Egyptian men working abroad

Labour supply responses by the women left behind

Christine Binzel, Ragui Assaad

    Research output: Contribution to journalArticle

    33 Citations (Scopus)

    Abstract

    Female labour force participation has remained low in Egypt. This paper examines whether male international migration provides a leeway for women to enter the labour market and/or to increase their labour supply. In line with previous studies, we find a decrease in wage work particularly in urban areas. However, women living in rural areas and affected by migration are much more likely to be employed in non-wage activities (i.e. unpaid family work) and subsistence work compared to women in non-migrant households. Furthermore, we find evidence that this labour supply response is driven by the household's need to replace the migrant's labour rather than by a loosening of a financing constraint on family enterprises made possible by the flow of remittances.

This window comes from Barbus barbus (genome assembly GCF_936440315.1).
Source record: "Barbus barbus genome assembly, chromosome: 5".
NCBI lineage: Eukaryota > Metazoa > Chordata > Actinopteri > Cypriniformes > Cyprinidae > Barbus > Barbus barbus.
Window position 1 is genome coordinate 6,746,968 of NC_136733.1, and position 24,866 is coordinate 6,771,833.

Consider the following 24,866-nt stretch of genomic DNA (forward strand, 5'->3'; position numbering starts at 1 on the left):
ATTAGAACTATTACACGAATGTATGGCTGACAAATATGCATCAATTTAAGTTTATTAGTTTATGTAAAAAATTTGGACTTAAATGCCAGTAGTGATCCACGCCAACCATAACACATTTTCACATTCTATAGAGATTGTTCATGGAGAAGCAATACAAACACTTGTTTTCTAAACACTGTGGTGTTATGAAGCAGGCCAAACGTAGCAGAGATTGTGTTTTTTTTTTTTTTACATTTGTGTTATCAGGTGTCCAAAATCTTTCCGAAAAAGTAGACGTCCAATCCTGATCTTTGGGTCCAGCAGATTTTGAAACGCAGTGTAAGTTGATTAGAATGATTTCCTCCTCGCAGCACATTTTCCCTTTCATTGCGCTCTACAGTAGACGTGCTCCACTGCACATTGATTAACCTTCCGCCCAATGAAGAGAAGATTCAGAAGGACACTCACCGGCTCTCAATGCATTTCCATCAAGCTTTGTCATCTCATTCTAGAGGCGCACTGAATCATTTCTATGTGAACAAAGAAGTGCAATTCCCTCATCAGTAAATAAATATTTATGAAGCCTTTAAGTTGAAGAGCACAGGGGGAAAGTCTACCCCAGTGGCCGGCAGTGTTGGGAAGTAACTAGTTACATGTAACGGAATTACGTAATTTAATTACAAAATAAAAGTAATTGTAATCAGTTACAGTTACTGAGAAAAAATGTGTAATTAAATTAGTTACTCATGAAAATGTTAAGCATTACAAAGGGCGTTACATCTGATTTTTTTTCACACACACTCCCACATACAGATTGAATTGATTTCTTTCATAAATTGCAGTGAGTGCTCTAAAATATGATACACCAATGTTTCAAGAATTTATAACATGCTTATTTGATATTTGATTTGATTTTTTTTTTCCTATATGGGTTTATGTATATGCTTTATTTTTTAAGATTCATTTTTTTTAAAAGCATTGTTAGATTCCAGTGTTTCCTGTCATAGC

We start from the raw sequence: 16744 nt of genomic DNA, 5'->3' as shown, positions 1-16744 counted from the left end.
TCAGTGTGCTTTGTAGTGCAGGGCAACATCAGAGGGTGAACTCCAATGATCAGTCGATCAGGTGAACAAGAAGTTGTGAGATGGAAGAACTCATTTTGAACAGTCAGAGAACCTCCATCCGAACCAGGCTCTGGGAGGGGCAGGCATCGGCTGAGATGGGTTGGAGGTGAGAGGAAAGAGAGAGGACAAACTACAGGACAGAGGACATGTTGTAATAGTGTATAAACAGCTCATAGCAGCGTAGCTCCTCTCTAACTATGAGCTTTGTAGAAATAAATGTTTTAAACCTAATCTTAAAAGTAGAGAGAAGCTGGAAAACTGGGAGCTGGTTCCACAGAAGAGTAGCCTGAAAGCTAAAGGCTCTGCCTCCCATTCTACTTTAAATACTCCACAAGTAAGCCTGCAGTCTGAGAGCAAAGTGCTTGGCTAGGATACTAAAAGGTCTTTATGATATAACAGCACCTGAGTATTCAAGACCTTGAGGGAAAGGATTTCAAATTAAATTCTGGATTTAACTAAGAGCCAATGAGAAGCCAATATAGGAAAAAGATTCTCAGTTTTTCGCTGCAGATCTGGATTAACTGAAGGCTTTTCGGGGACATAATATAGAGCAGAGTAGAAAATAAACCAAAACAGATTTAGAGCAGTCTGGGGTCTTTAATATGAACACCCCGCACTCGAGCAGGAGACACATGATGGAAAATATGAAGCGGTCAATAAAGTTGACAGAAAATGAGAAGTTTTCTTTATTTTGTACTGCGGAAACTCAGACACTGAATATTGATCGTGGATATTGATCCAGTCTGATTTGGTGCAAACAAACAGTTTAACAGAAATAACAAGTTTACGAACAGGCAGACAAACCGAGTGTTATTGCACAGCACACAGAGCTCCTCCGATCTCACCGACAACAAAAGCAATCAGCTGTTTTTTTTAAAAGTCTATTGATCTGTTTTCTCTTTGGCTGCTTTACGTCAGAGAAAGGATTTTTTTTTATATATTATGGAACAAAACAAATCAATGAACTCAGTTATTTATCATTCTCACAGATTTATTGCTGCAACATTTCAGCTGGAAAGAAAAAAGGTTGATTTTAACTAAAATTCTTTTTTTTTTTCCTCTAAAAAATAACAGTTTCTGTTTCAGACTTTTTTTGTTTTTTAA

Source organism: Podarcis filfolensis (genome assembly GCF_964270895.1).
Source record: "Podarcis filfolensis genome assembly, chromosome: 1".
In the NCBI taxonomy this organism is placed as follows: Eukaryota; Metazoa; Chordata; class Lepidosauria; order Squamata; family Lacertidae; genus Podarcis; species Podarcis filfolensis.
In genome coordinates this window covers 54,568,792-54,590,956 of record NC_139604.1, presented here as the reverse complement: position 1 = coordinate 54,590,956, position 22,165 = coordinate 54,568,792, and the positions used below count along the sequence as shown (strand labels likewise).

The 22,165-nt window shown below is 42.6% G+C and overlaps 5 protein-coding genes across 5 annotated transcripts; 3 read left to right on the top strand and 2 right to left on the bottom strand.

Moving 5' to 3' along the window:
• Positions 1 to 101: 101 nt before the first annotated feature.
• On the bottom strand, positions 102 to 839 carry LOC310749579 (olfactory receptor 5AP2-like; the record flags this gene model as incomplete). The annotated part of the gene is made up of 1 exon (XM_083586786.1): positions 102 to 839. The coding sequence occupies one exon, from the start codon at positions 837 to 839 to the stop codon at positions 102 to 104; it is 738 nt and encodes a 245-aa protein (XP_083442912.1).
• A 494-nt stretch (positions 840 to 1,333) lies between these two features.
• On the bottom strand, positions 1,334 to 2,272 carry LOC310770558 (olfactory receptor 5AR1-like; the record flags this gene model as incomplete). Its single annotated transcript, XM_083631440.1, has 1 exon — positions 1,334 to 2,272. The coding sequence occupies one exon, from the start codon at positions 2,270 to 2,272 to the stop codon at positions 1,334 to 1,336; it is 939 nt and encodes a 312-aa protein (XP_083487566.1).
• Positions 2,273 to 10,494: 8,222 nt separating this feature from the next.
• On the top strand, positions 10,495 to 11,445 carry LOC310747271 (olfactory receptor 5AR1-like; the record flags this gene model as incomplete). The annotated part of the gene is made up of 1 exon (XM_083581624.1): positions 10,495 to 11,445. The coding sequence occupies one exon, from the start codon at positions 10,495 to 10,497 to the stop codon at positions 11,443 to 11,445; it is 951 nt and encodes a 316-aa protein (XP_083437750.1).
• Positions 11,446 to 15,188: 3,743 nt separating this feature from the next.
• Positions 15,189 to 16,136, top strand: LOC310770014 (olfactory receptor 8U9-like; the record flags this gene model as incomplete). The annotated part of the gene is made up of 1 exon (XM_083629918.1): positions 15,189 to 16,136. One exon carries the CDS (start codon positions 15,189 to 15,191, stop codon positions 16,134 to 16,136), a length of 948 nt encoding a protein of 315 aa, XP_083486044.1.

Original languageEnglish (US)
    JournalLabour Economics
    Volume18
    Issue numberSUPPL. 1
    DOIs
    StatePublished - Dec 1 2011

    Fingerprint

    Labor supply
    Supply response
    Household
    Female labor force participation
    Urban areas
    Subsistence
    Financing constraints
    Egypt
    Wages
    Remittances
    Migrant labor
    Labour market
    Work and family
    Family enterprise
    Rural areas
    International migration

    Keywords

    • Gender
    • Labour supply
    • Migration
    • Remittances

    Cite this

    Egyptian men working abroad : Labour supply responses by the women left behind. / Binzel, Christine; Assaad, Ragui.

    In: Labour Economics, Vol. 18, No. SUPPL. 1, 01.12.2011.

    Research output: Contribution to journalArticle

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